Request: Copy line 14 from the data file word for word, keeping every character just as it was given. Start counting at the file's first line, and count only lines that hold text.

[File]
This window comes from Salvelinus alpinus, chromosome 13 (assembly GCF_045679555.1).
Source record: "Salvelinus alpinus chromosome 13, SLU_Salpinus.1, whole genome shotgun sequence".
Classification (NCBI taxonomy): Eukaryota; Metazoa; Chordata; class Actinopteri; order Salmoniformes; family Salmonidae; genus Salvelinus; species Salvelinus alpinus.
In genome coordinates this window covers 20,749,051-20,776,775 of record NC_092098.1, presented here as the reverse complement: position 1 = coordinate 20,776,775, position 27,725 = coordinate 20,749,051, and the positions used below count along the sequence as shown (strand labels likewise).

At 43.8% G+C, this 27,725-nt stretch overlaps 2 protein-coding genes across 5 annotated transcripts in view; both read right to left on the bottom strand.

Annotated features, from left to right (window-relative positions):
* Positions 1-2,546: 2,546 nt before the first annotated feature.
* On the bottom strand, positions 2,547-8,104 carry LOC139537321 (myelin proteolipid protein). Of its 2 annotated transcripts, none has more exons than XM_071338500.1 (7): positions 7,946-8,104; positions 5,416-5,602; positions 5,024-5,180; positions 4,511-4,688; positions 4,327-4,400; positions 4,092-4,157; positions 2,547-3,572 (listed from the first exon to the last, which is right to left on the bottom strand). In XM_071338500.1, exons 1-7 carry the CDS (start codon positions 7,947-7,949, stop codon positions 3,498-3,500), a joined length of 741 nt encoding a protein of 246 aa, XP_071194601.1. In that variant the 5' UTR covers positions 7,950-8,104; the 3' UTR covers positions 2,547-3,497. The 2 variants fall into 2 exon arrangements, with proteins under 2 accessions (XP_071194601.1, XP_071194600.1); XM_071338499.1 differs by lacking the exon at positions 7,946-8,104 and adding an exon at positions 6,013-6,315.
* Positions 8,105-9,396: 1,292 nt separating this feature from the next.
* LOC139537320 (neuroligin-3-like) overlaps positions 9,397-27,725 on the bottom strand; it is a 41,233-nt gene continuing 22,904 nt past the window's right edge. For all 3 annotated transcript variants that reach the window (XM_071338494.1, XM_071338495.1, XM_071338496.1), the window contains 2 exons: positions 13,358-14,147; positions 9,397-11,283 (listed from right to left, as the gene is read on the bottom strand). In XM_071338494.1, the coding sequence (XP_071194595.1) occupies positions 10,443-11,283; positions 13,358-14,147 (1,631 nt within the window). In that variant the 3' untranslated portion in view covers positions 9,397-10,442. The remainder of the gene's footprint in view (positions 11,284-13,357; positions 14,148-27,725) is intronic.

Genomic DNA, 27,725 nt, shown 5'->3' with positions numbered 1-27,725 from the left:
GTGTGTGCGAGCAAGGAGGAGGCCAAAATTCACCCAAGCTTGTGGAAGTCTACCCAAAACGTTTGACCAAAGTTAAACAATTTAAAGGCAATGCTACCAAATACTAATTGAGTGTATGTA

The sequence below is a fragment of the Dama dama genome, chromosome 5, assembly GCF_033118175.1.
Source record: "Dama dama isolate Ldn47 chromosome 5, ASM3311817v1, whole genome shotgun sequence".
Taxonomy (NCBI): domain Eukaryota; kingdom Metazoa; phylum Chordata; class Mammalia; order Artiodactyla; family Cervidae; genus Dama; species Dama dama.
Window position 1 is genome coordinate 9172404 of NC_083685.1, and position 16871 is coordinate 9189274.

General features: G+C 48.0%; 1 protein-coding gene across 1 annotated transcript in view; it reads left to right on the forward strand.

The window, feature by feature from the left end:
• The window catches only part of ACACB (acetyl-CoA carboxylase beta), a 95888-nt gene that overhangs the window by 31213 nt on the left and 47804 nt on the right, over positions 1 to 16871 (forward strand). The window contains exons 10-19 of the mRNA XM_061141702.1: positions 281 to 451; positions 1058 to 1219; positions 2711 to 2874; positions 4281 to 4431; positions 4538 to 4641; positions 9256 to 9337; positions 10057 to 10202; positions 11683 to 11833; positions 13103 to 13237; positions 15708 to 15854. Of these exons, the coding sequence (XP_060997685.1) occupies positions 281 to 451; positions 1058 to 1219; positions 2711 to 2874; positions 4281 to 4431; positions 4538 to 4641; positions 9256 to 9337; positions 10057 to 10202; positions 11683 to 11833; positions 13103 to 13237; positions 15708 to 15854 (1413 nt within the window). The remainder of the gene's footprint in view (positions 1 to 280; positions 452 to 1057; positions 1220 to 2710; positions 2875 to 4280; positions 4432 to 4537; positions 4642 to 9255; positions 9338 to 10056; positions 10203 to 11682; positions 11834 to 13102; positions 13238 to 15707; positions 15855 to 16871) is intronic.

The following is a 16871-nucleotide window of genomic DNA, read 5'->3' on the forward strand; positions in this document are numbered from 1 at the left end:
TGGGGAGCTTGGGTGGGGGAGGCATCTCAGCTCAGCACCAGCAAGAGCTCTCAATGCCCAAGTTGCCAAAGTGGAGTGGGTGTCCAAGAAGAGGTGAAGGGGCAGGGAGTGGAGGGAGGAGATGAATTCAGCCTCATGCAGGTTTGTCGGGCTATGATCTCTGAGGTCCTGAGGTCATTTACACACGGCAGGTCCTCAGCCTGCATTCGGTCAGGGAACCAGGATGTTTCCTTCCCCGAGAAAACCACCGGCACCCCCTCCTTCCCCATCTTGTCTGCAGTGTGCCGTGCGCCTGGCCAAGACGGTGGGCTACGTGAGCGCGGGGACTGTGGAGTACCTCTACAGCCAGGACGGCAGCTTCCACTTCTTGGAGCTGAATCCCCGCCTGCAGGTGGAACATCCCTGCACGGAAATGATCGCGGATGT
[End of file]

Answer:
Source record: "Dama dama isolate Ldn47 chromosome 5, ASM3311817v1, whole genome shotgun sequence".